Pennsylvania couple who only prayed for dying tot convictedPHILADELPHIA (AP) — A fundamentalist Christian couple who relied on prayer, not medicine, to cure their dying toddler son was convicted Friday of involuntary manslaughter and child endangerment.
PHILADELPHIA (AP) — A fundamentalist Christian couple who relied on prayer, not medicine, to cure their dying toddler son was convicted Friday of involuntary manslaughter and child endangerment.
Herbert and Catherine Schaible of Philadelphia face more than a decade in prison for the January 2009 pneumonia death of 2-year-old Kent.
“We were careful to make sure we didn't have their religion on trial but were holding them responsible for their conduct,” jury foreman Vince Bertolini, 49, told The Associated Press. “At the least, they were guilty of gross negligence, and (therefore) of involuntary manslaughter.”
The Schaibles, who have six other children, declined to comment as they left the courthouse to await sentencing Feb. 2.
Experts say about a dozen U.S. children die in faith-healing cases each year. An Oregon couple were sentenced this year to 16 months in prison for negligent homicide in the death of their teenage son, who had an undiagnosed urinary blockage.
Assistant District Attorney Joanne Pescatore will ask the judge at sentencing to put the couple's other children under a doctor's care. She was not yet sure if she would seek prison terms for the two felonies.
Kent Schaible's symptoms had included coughing, congestion, crankiness and a loss of appetite, although his parents said he was eating and drinking until the last day, and they had thought he was getting better.
The lone defense witness, high-profile coroner Cyril Wecht, testified that a deadly bacterium could have killed him in hours.
Herbert Schaible, 42, teaches at a school affiliated with their church, First Century Gospel Church. His wife, 41, previously taught there, but now stays at home with the couple's children, from an infant to teenagers.
The Schaibles grew up in the church and have never received medical care themselves, not counting the help of the 84-year-old lay midwife who attends home births, according to pastor Nelson A. Clark.
Clark, 69, knew the couple as children and described them as honors students who dropped out of the church school in ninth grade, a year shy of the school's 10th grade graduation. Catherine Schaible did so at age 16 to begin teaching younger students, he said.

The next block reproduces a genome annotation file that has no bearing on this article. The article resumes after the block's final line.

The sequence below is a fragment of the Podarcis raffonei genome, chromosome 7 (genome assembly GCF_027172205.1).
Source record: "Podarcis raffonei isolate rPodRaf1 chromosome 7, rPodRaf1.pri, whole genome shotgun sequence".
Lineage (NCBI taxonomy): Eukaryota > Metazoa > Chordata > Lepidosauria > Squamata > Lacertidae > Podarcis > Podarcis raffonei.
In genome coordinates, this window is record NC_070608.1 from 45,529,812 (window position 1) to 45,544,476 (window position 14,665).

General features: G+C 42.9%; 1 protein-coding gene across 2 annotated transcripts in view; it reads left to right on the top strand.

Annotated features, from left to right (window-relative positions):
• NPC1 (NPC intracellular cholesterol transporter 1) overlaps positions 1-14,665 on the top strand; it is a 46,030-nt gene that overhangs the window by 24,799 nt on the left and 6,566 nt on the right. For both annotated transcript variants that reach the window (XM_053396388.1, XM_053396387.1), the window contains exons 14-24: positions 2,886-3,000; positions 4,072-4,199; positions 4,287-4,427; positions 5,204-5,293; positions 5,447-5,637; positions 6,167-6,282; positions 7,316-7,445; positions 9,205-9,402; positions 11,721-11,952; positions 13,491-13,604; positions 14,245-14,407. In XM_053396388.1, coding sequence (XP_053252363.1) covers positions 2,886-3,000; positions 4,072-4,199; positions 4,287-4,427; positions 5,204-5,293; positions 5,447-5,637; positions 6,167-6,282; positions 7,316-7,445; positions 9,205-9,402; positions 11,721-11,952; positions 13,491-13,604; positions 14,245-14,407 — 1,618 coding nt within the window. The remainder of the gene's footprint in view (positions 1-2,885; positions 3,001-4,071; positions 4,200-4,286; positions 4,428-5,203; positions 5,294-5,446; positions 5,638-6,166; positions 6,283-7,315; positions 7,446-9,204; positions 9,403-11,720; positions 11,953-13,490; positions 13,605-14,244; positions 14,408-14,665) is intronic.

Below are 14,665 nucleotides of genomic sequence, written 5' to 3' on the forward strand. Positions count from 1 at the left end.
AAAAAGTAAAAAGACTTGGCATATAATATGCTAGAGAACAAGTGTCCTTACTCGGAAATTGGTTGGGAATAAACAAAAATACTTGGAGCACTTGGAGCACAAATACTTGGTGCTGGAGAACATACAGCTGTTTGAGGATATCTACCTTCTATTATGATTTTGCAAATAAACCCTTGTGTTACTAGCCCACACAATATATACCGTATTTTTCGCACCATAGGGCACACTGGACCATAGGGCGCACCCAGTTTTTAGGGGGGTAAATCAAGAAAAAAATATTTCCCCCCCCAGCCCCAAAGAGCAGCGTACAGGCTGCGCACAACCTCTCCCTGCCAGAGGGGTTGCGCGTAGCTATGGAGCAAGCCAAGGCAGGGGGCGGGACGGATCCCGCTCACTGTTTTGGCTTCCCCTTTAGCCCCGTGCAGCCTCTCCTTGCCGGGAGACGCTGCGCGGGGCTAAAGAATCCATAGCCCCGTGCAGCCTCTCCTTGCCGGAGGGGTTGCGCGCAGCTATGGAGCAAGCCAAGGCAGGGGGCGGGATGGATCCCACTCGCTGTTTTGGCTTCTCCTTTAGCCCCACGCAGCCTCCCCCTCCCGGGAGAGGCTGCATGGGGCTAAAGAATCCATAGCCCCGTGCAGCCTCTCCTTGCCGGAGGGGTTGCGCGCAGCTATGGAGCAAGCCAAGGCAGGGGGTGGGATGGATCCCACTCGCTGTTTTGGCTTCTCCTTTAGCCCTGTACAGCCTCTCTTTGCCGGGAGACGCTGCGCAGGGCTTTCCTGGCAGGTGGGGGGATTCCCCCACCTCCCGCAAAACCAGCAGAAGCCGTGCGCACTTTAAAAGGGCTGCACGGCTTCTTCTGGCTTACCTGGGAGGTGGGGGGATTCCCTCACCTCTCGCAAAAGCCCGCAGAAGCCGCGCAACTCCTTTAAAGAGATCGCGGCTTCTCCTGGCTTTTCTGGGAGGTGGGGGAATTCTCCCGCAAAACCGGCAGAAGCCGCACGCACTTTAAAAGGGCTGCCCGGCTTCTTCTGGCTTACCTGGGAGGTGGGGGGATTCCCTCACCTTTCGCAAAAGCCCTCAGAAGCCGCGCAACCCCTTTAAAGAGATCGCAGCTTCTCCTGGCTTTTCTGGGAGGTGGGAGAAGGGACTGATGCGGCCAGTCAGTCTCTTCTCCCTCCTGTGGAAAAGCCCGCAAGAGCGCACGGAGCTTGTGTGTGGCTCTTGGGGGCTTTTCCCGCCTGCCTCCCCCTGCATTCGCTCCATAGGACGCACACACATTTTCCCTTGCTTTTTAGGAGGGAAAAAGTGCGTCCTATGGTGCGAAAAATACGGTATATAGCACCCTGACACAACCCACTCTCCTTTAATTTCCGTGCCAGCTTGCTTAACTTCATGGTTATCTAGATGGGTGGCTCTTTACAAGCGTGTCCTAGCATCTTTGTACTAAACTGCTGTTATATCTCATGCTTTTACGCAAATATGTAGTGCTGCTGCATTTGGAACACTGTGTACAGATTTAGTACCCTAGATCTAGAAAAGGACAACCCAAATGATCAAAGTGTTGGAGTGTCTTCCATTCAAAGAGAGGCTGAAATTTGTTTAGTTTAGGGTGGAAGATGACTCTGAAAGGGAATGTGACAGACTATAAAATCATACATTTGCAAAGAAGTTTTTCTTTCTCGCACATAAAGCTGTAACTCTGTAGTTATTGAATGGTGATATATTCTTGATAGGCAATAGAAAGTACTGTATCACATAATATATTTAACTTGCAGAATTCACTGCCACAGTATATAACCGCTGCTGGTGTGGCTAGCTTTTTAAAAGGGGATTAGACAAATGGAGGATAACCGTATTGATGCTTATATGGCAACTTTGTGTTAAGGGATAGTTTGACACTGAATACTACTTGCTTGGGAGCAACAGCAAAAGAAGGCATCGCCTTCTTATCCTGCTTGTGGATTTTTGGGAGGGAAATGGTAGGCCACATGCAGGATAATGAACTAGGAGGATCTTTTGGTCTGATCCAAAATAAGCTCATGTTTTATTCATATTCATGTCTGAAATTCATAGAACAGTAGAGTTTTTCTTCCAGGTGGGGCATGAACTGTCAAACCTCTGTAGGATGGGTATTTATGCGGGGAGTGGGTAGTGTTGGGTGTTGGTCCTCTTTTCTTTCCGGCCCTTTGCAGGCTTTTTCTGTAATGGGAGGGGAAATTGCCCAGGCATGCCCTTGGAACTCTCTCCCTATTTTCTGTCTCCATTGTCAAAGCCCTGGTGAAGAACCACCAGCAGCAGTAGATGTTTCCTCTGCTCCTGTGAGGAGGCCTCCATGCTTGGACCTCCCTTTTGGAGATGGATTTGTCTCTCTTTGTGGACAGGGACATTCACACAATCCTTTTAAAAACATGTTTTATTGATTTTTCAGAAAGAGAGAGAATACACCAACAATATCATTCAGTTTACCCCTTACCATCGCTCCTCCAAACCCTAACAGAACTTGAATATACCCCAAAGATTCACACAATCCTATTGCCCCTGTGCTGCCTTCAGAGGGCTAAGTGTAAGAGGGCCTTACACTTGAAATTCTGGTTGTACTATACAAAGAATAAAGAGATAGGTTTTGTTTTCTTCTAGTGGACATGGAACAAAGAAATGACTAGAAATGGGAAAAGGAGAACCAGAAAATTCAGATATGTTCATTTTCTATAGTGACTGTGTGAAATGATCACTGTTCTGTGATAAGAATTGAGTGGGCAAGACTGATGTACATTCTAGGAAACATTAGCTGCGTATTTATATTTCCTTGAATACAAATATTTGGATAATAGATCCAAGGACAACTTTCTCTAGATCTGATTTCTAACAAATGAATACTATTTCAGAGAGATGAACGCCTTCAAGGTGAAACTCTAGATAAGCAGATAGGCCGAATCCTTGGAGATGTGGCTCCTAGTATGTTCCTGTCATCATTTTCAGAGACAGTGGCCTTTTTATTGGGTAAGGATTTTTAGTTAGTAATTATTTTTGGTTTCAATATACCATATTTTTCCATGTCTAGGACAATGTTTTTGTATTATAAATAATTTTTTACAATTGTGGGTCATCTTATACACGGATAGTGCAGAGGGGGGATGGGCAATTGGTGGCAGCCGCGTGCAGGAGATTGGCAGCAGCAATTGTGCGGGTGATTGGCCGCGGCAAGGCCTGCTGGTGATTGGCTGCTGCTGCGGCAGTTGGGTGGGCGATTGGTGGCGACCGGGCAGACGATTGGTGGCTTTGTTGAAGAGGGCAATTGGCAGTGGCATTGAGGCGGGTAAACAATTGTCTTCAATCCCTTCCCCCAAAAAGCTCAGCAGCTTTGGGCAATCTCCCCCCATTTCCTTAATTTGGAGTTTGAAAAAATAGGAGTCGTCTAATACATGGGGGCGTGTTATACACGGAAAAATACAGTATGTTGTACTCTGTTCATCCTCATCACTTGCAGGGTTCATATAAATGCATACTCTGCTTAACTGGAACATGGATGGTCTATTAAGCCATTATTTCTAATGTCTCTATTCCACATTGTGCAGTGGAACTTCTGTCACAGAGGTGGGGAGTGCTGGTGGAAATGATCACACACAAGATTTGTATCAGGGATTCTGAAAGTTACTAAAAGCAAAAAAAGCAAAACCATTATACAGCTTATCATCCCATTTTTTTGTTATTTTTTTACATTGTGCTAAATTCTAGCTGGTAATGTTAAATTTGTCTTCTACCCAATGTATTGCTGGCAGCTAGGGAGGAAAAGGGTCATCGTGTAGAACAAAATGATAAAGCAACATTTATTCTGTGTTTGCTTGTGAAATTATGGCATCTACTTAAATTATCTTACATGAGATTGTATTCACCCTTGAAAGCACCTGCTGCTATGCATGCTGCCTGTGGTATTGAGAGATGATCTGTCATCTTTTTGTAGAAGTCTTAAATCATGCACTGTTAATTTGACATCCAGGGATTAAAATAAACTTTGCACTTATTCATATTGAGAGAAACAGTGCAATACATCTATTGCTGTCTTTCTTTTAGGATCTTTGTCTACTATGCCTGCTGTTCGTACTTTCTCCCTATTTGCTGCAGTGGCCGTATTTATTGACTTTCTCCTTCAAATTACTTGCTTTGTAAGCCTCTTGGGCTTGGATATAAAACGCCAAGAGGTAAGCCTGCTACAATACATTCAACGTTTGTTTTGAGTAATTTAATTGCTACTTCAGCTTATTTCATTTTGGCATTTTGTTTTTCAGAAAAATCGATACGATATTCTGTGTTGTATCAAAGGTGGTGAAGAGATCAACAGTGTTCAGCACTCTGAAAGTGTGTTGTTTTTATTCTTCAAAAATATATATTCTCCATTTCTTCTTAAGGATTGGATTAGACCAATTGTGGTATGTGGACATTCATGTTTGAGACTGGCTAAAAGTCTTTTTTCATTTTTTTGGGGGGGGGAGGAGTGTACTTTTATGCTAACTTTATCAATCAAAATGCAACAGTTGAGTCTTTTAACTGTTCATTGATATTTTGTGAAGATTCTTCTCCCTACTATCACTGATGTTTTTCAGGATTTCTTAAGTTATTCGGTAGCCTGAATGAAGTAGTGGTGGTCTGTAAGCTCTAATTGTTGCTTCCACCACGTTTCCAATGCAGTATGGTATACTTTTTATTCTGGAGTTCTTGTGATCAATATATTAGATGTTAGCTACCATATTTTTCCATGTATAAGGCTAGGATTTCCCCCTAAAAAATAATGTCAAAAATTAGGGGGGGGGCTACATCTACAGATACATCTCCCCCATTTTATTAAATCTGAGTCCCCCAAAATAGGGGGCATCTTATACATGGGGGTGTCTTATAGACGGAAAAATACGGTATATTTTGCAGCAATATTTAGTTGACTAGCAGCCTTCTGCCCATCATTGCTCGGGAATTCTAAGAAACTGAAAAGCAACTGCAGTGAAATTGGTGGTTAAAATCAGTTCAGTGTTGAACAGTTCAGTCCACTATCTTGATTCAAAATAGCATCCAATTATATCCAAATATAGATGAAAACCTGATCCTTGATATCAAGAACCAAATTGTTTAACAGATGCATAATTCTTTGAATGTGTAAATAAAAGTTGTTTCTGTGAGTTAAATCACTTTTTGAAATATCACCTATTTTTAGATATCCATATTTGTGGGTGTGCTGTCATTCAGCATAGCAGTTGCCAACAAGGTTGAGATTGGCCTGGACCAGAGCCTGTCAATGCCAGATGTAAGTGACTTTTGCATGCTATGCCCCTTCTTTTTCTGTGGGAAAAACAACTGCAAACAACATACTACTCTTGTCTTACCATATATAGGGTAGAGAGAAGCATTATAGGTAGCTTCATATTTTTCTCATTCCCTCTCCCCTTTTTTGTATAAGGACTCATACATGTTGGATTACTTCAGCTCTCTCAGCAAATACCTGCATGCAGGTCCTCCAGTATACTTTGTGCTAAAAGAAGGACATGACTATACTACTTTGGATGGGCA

Clark balks at suggestions the church is a cult or fringe religion.
Church elders do not shun members who seek medical care, although they pray that they make a different choice next time, he said. He notes the high number of deaths blamed each year on medical mistakes — as many as 100,000 a year in hospitals alone, according to a widely discussed Institute of Medicine study from 1999.
“The legal community is trying to force our church group to put them in the hands of this flawed medical system, when they have chosen to put them in the hands of a perfect God, who does not make mistakes,” Clark said Friday.
The couple did not take the stand during the four-day trial, but a social worker testified that Kent Schaible once said “the devil won” in the battle for their son's life.
Pescatore argued Thursday that adults can choose to forgo medical care for themselves but not for their children.
“If you want to be a martyr yourself and you don't want to go to the doctor or the dentist or the eye doctor, that's (within) your power. We're in America,” she said in closings. “But you must take care of your children.”
About a dozen U.S. children die in faith-healing cases each year, a handful of which spawn criminal charges, according to Shawn Francis Peters, a University of Wisconsin lecturer who wrote a book about the phenomenon.
The Schaibles deployed a defense strategy common in such cases: Their lawyers said they did not know Kent was near death.
Defense lawyers also argued that the case was not about religion. But Bertolini, who works for an educational testing service, said there was no putting religion aside. He said the deliberations were informed by several people of faith on the jury.
Some states carve out exceptions to criminal neglect statutes for parents who rely on faith or spiritual healing. But even in states that don't, juries or judges often sympathize with them.
In a 2009 Oregon trial with parallels to the Schaible case, a jury acquitted the defendants of manslaughter in their 15-month-old's pneumonia death, convicting the father, Carl Worthington, only of a misdemeanor.
But his in-laws, Jeff and Marci Beagley, were the couple sentenced to prison this year in their 16-year-old son's death.
“The fact is, too many children have died unnecessarily — a graveyard full,” Judge Steven Maurer said at their March sentencing. “This has to stop.”